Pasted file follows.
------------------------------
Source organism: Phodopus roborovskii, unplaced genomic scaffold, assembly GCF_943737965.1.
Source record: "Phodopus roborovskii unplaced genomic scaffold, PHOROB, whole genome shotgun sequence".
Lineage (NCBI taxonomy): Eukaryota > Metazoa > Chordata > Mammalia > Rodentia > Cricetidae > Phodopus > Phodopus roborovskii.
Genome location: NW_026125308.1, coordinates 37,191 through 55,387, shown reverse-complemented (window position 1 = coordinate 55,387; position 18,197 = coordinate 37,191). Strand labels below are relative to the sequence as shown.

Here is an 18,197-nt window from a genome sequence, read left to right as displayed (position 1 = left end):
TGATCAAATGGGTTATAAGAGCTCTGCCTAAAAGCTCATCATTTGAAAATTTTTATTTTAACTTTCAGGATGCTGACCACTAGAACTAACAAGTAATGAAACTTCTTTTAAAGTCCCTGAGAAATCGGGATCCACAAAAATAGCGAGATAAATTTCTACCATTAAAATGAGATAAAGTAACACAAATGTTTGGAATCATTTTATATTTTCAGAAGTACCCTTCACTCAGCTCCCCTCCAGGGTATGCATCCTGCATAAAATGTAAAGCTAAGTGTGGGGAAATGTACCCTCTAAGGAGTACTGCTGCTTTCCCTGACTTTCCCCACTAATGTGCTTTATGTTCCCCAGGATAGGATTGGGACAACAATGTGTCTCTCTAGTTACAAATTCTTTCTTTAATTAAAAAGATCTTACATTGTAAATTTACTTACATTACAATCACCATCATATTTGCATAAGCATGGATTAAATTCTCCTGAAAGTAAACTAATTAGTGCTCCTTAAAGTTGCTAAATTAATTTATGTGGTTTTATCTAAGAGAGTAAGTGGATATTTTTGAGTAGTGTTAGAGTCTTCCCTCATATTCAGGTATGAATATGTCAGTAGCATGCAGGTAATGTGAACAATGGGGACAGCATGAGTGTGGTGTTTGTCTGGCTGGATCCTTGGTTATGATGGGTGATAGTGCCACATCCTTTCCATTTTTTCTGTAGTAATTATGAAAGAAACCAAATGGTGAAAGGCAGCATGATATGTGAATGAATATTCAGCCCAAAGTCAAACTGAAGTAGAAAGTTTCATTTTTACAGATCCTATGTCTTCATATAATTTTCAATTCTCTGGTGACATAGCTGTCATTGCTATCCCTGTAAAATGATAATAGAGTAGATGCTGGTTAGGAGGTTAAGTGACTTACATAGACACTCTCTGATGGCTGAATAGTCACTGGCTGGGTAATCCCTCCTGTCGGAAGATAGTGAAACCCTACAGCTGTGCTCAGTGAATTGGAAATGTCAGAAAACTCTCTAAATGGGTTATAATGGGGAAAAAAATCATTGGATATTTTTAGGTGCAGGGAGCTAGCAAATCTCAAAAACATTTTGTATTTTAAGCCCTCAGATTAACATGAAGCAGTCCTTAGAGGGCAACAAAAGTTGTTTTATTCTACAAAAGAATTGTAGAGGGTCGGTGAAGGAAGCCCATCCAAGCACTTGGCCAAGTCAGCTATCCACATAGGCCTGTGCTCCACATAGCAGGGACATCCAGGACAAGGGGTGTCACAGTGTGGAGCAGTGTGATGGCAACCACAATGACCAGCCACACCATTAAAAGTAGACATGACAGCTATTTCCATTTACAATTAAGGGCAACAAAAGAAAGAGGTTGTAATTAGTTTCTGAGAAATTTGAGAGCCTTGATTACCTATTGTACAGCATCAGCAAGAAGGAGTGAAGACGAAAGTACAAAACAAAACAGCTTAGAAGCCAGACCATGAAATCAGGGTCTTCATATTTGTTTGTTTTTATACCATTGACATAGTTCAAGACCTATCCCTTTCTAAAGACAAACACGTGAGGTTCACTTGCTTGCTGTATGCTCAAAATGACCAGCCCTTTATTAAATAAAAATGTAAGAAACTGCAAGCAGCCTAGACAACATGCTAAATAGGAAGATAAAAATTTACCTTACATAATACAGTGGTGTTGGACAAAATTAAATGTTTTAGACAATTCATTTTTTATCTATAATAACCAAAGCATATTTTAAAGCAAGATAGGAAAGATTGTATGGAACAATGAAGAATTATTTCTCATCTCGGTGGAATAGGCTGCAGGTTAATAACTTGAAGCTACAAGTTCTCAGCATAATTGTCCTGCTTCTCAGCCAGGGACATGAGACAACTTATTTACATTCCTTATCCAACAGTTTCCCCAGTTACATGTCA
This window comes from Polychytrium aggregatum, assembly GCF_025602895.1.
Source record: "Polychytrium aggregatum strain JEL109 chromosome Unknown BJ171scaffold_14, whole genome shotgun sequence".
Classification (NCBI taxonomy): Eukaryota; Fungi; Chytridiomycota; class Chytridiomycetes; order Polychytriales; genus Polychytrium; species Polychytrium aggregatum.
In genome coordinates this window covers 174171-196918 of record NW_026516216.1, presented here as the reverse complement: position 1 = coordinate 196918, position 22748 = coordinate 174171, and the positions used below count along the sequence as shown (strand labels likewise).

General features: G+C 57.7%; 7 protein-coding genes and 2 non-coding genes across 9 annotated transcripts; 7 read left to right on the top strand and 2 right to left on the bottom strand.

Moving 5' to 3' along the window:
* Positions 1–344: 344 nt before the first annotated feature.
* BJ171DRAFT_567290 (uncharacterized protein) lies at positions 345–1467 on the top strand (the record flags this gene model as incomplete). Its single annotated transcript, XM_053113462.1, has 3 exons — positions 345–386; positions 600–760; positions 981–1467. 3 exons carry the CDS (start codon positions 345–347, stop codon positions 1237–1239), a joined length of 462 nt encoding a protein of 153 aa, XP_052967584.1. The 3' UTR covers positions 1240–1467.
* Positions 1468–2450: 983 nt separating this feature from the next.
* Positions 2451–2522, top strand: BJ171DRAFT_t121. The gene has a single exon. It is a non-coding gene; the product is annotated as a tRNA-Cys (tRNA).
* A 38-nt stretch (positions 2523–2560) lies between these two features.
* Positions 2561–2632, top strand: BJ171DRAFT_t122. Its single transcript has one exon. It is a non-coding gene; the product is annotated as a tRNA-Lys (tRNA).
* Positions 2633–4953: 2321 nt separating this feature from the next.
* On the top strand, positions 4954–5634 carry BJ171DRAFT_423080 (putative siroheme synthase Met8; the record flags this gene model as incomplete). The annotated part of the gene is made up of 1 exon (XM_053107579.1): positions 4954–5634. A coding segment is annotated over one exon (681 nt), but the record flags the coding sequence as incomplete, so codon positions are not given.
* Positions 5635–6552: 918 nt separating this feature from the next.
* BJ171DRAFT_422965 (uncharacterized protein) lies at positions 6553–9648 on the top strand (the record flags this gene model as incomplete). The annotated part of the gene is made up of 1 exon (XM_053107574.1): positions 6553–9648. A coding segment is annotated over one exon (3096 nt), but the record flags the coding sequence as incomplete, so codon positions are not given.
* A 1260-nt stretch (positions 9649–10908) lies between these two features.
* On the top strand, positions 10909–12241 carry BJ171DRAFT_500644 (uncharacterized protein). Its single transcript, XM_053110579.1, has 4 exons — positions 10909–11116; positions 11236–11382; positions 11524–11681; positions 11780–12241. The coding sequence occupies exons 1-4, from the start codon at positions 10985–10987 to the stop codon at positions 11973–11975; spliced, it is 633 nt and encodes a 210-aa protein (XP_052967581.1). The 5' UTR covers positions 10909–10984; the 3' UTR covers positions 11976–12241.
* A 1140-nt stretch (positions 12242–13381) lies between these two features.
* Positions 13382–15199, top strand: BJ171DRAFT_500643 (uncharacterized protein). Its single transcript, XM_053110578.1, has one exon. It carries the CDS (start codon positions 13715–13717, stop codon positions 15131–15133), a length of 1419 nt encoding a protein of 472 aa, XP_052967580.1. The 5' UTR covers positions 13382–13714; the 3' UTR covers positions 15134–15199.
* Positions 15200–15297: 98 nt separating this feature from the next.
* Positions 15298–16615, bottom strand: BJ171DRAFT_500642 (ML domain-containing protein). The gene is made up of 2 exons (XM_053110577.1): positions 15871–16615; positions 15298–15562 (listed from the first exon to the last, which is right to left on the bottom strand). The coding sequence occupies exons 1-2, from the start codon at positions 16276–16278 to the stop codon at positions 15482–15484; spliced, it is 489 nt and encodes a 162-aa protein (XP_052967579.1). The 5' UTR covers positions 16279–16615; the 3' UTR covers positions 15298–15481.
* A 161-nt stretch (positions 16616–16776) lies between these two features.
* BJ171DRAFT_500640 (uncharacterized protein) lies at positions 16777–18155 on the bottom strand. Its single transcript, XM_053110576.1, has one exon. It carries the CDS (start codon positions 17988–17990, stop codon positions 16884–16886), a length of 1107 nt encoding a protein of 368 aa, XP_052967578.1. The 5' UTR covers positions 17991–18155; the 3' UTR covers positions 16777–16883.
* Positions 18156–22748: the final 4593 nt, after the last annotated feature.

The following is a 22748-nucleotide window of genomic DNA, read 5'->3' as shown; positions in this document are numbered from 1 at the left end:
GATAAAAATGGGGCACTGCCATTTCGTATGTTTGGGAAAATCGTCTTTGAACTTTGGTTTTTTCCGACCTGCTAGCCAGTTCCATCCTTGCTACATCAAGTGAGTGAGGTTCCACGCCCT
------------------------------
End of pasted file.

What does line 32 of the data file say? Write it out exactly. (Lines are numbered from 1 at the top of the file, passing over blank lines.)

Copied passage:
The following is a 22748-nucleotide window of genomic DNA, read 5'->3' as shown; positions in this document are numbered from 1 at the left end: